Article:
In an attempt to get back into the flow of commenting on Hasler’s PhD thesis/portfolio (see parts 1, 2 and 3), I thought I might make a little typological excursion prior to looking at Hasler’s survey of astrological music.
I recently discovered the work of Marco Pasi (University of Amsterdam) via a post on Egil Asprem’s Heterodoxology blog (highly recommended). Asprem points towards Pasi’s essay Coming Forth by Night, which suggests a fourfold typology for ‘esoteric art’, which I have summarised below under four headings:
Representation: “[T]he representation of esoteric symbols or images associated with esotericism.”
Production: “[T]he production of artistic objects […] that can be interpreted as talismans or fetishes, or in manipulating matter that can be associated with occult sciences, such as alchemy and magic.”
Initiation: “[A]rtistic work becomes a means to induce extraordinary experiences, which can be interpreted as having spiritual/mystical/initiatory/shamanic/magical qualities.”
Mediation: “[W]hen an artistic work is the result of direct inspiration/communication from spiritual entities, or of a visionary/mystical experience.”
This is a somewhat more pragmatic set of distinctions when compared Hasler’s proposed typology for Hermetic music as aesthetic, symbolic or speculative. Viewed through the lens of Pasi’s typology, speculative music as defined by Hasler is often a representative form of esoteric art: even at the most refined, ‘speculative’ level, drawing its fundamental structure from esoteric theories (or speculations) about the nature of the universe, such as the music of the spheres, a mystical or magical potency is not attributed to it by the composer.
Of course, there is the core Hermetic axiom: ‘As above, so below‘. In the context of the traditions of astrological magic which flourished in the Renaissance the materials used ‘below’, in, for example, a talisman – be they metals, stones, or more esoteric images believed to have some resonance with the anima mundi or world-soul – had to correspond with the conditions one hoped to exploit ‘above’ (for example a benevolent conjunction of a planet and a star).
In musical terms, intellectuals like Marsilio Ficino had used song and music (in the an astrologically appropriate modal ethos) as part of his process ‘below’. Hermetic philosophy, the related doctrines of correspondence between celestial and earthly bodies and – by extension – Paracelsan ‘sympathy’ all seem to suggest that works made in imitation of celestial (or super-celestial) things or using symbolic representations of them are potentially magical if they are ‘vivified’ (as Agrippa terms it) in astrologically favourable conditions. Speculative music thus has a part to play not only in terms of representation, but also as either an integral part of the the production of esoteric art objects, or – in the correct temporal context – a potential producer of ‘magical effects’ in its own right.
Some of Hasler’s speculative music compositions do perhaps cross the line into the initiatory type, particularly with works which I will discuss in a later installment like the settings of the Lesser Banishing Ritual of the Pentagram and a set of Cabalistic permutations known as HaShem (The Name). I’d class the first of these (composed at Hasler’s speculative level) as initatory due to its use in rubric of ceremonial magic: the Lesser Banishing Ritual of the Pentagram serves itself as a method to change consciousness or to initiate (and terminate) a magical ritual. The latter work is composed at what he calls the symbolic level of speculative music. This is a little confusing since HaShem is essentially a spiritual exercise drawn from the work of Abraham Abulafia (1240-1290) but expressed in the ‘symbolism’ of musical notation (- you can read an additional commentary by Hasler on the work here).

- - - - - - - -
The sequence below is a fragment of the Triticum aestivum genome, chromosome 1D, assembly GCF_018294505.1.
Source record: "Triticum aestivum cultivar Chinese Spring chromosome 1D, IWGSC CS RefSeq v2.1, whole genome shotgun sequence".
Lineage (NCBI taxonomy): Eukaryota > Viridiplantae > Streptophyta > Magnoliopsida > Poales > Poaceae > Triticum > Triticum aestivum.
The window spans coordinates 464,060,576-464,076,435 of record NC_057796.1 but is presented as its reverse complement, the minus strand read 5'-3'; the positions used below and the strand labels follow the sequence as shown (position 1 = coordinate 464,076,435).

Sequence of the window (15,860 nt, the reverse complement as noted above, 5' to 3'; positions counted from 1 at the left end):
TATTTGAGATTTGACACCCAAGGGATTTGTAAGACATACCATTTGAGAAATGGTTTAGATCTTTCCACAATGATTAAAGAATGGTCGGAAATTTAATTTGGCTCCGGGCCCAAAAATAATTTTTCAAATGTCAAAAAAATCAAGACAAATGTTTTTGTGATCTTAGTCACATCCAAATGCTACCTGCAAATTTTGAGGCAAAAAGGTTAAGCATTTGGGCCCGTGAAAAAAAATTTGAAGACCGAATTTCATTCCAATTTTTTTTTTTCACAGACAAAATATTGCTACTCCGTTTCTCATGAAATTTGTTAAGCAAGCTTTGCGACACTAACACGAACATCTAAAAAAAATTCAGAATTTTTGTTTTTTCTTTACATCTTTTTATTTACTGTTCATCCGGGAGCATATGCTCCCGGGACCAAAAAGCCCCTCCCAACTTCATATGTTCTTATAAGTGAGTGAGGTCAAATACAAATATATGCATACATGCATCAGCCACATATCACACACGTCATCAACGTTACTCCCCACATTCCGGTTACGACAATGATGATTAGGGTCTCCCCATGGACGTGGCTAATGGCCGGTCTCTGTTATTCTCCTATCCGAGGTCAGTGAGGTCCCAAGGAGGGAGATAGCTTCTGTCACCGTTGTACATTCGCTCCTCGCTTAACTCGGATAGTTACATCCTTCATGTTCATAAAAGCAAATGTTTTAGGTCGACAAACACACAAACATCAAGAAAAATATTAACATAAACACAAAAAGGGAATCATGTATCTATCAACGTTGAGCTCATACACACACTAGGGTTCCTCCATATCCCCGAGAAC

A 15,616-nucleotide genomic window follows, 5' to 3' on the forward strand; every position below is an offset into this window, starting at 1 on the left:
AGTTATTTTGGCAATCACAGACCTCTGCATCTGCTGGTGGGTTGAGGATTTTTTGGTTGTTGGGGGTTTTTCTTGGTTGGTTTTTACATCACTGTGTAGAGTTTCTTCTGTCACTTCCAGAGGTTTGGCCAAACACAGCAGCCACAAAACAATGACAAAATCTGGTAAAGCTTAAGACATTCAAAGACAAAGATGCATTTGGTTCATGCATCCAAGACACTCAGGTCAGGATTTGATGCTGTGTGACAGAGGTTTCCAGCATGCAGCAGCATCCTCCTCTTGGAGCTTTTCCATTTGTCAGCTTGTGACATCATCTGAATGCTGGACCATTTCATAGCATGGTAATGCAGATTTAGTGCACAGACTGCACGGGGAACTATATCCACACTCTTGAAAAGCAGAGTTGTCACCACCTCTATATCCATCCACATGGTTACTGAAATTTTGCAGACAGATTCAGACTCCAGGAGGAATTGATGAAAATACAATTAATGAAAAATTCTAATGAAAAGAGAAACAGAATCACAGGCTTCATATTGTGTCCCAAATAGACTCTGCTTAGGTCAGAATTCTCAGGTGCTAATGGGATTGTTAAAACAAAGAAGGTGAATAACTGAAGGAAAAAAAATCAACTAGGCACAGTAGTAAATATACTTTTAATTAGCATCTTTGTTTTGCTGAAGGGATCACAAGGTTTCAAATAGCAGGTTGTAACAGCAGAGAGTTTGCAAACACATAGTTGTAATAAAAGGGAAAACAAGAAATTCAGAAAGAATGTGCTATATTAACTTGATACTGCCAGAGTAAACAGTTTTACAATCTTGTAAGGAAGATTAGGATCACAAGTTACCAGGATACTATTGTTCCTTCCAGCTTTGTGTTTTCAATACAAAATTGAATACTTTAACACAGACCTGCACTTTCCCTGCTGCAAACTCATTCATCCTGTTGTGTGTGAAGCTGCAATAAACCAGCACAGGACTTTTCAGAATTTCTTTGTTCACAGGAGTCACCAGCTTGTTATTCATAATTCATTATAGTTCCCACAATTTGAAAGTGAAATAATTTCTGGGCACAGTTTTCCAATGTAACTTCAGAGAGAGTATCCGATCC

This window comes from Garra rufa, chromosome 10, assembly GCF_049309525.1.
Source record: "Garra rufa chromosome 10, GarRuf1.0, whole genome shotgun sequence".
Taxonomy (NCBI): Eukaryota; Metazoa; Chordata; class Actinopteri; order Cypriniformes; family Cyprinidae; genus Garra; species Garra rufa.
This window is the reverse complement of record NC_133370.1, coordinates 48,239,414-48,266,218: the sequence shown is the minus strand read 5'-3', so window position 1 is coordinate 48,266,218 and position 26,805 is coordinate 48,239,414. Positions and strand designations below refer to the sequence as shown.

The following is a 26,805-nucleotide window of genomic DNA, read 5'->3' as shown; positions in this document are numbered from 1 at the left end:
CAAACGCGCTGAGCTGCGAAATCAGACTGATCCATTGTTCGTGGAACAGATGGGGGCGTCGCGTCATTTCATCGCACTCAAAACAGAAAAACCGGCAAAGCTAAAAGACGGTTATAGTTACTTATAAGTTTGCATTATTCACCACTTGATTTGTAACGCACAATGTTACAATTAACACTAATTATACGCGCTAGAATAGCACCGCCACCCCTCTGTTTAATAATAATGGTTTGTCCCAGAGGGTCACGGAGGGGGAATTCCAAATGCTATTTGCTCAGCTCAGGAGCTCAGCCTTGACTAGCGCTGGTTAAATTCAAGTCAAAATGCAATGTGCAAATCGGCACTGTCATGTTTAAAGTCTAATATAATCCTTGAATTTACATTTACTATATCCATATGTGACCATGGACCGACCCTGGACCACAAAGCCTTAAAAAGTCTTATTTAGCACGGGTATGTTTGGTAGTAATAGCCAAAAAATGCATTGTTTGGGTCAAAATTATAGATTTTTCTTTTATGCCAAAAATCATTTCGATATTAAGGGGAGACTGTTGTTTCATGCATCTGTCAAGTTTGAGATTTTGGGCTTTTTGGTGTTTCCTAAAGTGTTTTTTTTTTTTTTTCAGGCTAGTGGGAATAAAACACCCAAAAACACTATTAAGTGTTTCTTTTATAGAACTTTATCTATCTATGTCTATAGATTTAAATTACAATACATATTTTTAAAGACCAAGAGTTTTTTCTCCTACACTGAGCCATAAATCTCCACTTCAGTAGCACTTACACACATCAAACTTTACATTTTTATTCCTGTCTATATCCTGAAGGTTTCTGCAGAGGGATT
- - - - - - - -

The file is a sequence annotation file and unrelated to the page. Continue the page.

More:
As I mentioned earlier Pasi’s typology is more pragmatic and flexible, focusing as it does on the final art object, whereas Hasler is more concerned with a theoretical, compositional or creative process. Pasi’s typology is also useful in that it embraces the predilection of many artists toward the mystical or occult in a way which Hasler likely could not entertain, conducting his work as as an artist working in the academic framework of a PhD by portfolio.
Pasi also points out that “[t]he ghostly presence of the occult and of the spiritual is far from insignificant even in contemporary art, even if its import, function, or consistency may still elude critics and observers.” In this respect I am pleased to see that he is involved in a new initiative called Enchanted Modernities, coordinated by York University. This project looks at the influence of ‘theosophy’ on modernism between 1875-1960 and some coordinated academic work in this area is well overdue.
Finally, a nice companion to Hasler’s thesis can be found in Serban Nichifor’s Musica Caelestis – The Anamorphosis of the Sacred in the Art of Sounds at Academia.edu. Nichifor also has a collection about the Hermeticism of Debussy, which is interesting with regard to the Enchanted Modernities project: I once read an analysis of Debussy’s music which discussed at length his use of the Golden Section, magic squares and so on… but completely glossed over the prevailing interest of artists of the time in the esoteric as though it was a regrettable, but (barely) forgivable, eccentricity which no serious musical analyst or academic should waste their time on!